Reviewer : Hollis Rating : ★ ★ ★ ★ ★
Hollis’ 5 star review
Even though I can probably admit to myself that this isn’t my usual five-star feeling, I can’t help but award it top marks anyway. Because McFarlane, as she so often does, does so many things right with this book, with her characters, with the situations, life lessons, and emotions she explores; and add to it that this might be the more romance-forward of her books..? It was so great. Though, having said that, it might be one of the less outright funny ones, too. Definitely clever, lots of banter and some great one-liners, but this author often makes me laugh as hard as she makes me cry and this had a softer hand with both of those things.
She didn’t want to be That Girl. The girl with the sad story attached. She wanted to define herself, not be defined by an event over which she had no control [..]. That’s what people with comfortable lives who were only playing the victim didn’t understand, how they gave themselves away – if you’d actually been one, you were desperate to shed the label. You craved the normality that had been taken from you.
As usual, McFarlane sets up a circumstance in such an everyday person way, with a character who is not perfect and has to work through what has gone wrong. In this case, having a friendship with an affianced coworker that crossed some emotional boundaries; which then leads to a complication when, on said coworker’s wedding day, he kisses her. And she’s caught reacting too slowly and is then, well, caught by the bride. The blame game then goes full force and because of being emotionally compromised by the man, and the friendship, she is caught between some real guilt and some real betrayal when he is forgiven and she isn’t and, of course, has to recalibrate while she hopes things blow over.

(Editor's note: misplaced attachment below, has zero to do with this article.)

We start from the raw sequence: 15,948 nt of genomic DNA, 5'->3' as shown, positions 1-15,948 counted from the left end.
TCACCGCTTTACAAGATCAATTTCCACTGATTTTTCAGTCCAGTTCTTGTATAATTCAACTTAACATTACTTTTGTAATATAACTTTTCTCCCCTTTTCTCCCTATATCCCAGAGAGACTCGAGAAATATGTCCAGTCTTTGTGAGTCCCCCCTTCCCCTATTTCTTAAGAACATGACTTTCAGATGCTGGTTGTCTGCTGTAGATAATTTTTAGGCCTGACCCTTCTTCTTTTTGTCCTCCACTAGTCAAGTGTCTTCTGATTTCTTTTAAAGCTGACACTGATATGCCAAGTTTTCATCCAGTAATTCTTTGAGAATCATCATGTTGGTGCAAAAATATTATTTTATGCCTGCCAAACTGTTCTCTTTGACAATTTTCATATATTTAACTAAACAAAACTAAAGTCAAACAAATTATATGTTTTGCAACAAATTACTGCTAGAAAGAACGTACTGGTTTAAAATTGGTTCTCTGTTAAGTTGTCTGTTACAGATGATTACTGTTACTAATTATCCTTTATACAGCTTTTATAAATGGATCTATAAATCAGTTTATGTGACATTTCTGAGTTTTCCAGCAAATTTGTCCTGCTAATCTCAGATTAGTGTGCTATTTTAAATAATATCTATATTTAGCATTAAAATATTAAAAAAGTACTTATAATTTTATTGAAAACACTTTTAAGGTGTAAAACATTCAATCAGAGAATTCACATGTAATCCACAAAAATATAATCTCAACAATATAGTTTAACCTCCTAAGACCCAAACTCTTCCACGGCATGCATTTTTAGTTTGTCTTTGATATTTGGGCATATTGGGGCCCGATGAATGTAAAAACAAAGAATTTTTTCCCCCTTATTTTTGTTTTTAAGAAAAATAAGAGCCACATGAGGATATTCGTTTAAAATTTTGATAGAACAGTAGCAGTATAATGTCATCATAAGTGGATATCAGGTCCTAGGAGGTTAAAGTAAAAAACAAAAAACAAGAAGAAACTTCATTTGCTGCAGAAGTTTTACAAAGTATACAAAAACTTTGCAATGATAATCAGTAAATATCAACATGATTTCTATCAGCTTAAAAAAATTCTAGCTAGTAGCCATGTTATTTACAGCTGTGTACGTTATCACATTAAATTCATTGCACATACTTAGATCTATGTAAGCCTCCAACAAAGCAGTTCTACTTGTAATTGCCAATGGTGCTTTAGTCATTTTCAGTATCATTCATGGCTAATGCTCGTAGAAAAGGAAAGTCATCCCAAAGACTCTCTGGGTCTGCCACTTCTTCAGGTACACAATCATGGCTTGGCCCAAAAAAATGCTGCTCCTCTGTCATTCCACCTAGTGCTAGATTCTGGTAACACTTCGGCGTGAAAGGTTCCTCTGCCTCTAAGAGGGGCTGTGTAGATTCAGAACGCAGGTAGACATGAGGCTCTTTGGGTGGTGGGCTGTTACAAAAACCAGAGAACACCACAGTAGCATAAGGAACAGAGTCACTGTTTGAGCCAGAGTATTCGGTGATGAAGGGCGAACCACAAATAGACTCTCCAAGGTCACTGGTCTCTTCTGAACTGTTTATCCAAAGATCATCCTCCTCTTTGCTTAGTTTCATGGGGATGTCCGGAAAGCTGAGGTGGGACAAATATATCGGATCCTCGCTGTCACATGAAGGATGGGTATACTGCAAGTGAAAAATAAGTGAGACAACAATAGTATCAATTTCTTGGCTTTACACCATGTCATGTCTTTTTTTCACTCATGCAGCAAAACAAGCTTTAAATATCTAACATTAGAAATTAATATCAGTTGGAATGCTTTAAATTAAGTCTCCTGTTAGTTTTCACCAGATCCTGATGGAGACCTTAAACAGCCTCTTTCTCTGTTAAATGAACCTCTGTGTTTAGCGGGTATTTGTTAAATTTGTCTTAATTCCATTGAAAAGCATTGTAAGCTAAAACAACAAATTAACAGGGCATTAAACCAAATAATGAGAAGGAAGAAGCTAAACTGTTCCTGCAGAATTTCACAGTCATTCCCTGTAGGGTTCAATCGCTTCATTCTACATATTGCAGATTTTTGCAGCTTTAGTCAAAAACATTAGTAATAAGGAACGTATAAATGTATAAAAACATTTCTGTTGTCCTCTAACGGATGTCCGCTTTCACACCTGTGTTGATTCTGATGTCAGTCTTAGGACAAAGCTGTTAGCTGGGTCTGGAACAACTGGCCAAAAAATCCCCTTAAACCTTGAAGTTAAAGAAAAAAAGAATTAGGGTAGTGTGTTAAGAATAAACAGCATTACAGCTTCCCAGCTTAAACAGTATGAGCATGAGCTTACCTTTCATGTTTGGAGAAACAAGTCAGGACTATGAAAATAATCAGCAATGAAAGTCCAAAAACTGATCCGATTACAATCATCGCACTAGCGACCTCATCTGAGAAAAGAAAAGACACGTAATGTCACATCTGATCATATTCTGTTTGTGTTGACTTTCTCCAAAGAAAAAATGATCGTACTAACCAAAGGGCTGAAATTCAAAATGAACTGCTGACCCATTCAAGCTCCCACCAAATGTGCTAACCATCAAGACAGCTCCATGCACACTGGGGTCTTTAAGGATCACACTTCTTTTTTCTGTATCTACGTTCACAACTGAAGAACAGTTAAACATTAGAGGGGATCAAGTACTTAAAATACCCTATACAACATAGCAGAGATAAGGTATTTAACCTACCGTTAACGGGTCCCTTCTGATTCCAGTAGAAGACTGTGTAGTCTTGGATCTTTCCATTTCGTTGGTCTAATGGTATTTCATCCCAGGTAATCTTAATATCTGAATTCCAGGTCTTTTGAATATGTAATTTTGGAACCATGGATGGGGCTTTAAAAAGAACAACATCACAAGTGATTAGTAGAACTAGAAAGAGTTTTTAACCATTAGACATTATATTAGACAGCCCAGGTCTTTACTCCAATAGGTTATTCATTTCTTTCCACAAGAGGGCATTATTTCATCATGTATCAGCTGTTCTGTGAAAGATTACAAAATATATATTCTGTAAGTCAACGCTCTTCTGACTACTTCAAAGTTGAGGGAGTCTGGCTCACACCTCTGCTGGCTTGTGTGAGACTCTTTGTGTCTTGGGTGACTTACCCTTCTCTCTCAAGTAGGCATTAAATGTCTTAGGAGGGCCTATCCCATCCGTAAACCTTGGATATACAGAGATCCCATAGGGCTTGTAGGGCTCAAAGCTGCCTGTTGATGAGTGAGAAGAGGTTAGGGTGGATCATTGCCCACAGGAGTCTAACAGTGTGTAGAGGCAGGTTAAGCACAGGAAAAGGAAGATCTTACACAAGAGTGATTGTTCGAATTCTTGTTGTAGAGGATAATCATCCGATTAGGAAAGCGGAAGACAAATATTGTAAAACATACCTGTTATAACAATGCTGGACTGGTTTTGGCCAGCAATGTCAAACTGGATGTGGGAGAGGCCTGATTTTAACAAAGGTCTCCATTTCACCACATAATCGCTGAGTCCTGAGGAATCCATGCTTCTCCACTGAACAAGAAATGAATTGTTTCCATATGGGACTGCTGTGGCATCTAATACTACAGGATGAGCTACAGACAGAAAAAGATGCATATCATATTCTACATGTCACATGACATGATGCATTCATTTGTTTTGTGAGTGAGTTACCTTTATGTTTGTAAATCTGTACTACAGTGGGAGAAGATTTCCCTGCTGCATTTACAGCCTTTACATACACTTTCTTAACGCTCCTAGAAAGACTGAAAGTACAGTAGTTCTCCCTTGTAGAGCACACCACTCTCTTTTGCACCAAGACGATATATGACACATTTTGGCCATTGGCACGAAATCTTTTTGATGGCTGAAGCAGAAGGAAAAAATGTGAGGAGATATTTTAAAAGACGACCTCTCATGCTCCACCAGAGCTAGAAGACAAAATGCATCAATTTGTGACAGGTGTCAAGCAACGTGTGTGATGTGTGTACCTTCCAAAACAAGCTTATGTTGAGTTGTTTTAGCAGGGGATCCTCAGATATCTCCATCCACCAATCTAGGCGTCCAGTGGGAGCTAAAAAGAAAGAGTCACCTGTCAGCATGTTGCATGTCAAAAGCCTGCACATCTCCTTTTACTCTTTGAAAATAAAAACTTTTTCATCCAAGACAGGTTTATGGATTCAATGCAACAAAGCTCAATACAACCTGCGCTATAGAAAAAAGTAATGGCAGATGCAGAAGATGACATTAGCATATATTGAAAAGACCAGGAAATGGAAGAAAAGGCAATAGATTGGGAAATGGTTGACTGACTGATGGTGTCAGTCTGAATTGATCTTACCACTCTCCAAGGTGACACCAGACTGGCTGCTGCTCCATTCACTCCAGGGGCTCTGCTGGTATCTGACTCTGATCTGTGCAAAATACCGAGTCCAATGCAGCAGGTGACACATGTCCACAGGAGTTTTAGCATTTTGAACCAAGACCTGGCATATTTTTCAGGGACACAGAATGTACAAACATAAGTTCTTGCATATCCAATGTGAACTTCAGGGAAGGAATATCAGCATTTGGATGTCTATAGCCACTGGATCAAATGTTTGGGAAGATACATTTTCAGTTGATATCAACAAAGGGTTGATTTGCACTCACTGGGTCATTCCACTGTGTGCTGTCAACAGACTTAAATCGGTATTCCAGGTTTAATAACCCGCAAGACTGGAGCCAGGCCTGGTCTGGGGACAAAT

“You built him up to be something he wasn’t. We women are prone to it, I think. No matter how grown up and independent we think we are, I swear we have a brain illness from childhood where we think a man on a white horse is going to turn up at some point and fix everything. And when he doesn’t turn up, and he can’t fix anything even when he does, we think we did something wrong.”
I think, hands down, one of my favourite things about every single McFarlane is the friend group. And this one is no exception. And through those friends, and even some strangers, Edie faces some very different conversations and perspectives not only on the messy situation but also how the treatment that lead her to it is something she allows to happen to her over and over. The real talk was real. But seriously, the friend group? A+. Made even better when pitted up against those she thought were her friends but turn out not to be.
“What happens now, do we all go on dating sites and start Veet-ing our privates? If there’s one thing to be said for long-term relationships, it’s the freedom to have un-groomed genitals. Pubic fashions can come and go and you care not a jot.“ “Hairy’s back in anyway. Hairy’s the new bald.” “I’m not Veet-ing my balls for any woman. And I’m pretty sure demand for my bare ballsack is nil. When did people start liking this macabre stuff?“
Sidenote, while it is always very satisfying and romantic when a love interest stands up for their person, it’s even more satisfying when the main character does it for themselves. And Edie’s moment? Beautiful. It would’ve been better had she not had to, of course, but still.